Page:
Beefy Boxes and Bandwidth Generously Provided by pair Networks
Perl: the Markov chain saw

(dws)Re: The fickleness of Reputation

by dws (Chancellor)
on Apr 06, 2001 at 05:42 UTC ( #70373=note: print w/replies, xml ) Need Help??

in reply to The fickleness of Reputation

Does anybody else have a problem with reputation of nodes translating into experience, and thereby an indication of Perl expertise? Or am I just being anal?

Well, if you put it that way... :)

Seriously: There are several reasons -- aside from the content of the node -- why a node's reputation isn't a valid reflection on its value:

  1. Nodes have different values to different people. What you find vote-worthy, others might not.
  2. Replies that get posted late in a discussion have fewer eyeballs going over them, and thus have less of a chance of garnering votes. There are some great nodes that were posted weeks or months after a discussion was over.
  3. Replies that happen deep into a discussion are often overlooked by people who haven't taken the trouble to figure out what Some notes below your chosen depth have not been shown here means. (See here for one explanation.)
  4. Once a discussion goes on for a while, and some good answers have been posted, people might just give up on the thread, believing that it's been well mined out. I catch myself losting interest in some threads once they descend into Perl golf.
  5. It may be the case (i.e., here's a hypothesis) that votes from East Coast monks get used up earlier in the day, and aren't available for the many excellent posts made by West Coast monks.
  6. Etc., etc. (See jcwren's post below for more good reasons.)

The point is, in general, the number of votes that a node gets is not a great reflection of a node's "value". And I don't think anyone is highly motivated to try to make the situation "fair", at least not once they've thought through the implications.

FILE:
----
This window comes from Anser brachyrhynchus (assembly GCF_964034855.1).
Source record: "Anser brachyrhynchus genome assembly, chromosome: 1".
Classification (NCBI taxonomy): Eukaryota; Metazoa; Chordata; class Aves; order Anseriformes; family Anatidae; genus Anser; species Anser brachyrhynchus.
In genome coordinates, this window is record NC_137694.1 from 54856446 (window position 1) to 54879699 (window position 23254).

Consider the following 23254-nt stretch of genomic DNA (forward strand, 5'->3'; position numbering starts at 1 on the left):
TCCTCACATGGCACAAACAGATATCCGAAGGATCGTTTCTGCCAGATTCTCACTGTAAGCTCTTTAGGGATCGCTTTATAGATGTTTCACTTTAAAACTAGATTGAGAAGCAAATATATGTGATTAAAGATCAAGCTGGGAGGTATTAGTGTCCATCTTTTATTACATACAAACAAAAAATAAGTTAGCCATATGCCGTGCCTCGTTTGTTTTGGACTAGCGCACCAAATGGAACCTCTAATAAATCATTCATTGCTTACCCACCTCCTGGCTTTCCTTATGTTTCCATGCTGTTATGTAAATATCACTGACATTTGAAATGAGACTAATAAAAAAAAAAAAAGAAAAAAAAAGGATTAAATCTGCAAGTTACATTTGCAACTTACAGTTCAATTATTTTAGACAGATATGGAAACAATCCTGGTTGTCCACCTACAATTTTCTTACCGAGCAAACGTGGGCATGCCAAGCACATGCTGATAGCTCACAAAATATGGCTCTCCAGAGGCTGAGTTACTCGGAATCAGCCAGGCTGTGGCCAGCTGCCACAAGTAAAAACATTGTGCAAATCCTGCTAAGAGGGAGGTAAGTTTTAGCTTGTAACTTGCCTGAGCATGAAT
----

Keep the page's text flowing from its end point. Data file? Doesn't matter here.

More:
But life here is more interesting at the edges. Nodes that gather high scores (Best Nodes)or negative scores (Worst Nodes) are worthy of study, not so much for the value of the node (though many of the highly ranked ones are indeed quite good), but as a read on the "pulse" of the monestary, and for tips on which styles of writing and rhetoric people respond to.

Replies are listed 'Best First'.
Re: (dws)Re: The fickleness of Reputation
by PsychoSpunk (Hermit) on Apr 06, 2001 at 20:26 UTC
    This has been a topic of discussion on another forum that I participate on. We don't have an XP system or a rep system, but it is generally accepted that there are some all time posts.

    Recently, we had a discussion about asynchronous communication (which is of course the style of any online forum) which was the result of two or three really good posts that garnered no discussion. After a week and a half went by, the original poster followed up with a statement to the effect that she was unhappy that the posts hadn't generated the amount of discussion that could be expected of the topic.

    It was noted that the beauty of the forum, and all online forums is that when people are too busy, they won't necessarily just drop the post, but make mental, physical, or digital note of the post (like the Personal Nodelet), and get back to it when they have a) more time or b) something to contirbute.

    A month ago, I kept getting "random" XP, and while I can guess some of it, I know some more was probably related to the upvoting of old posts that provided insight, solution, or possibly another approach to a problem.

    Lexicon commented to me that he gets to vote 6 days worth of votes over his 5 day workweek (see his location to figure out how he accomplishes it). I don't know that the timezone matters too much, because I notice that at the end of the workday, I still have a dozen votes to spare, usually.

    So, while your points are valid in an Mtv generation world, I think that with experience (of using the monastery), old nodes get mined for information and get voted well after the fact. I know some nodes probably do suffer from the Mtv style voting (you mean that node exists??? But it's not on Newest Nodes!), it still can't explain the "random" XP that comes up in the XP nodelet every once in a while.


Log In?

What's my password?
Create A New User
Domain Nodelet?
Node Status?
node history
Node Type: note [id://70373]
and the web crawler heard nothing...

How do I use this? | Other CB clients
Other Users?
Others pondering the Monastery: (4)
As of 2022-01-19 16:52 GMT
Find Nodes?
    Voting Booth?
    In 2022, my preferred method to securely store passwords is:

    Results (55 votes). Check out past polls.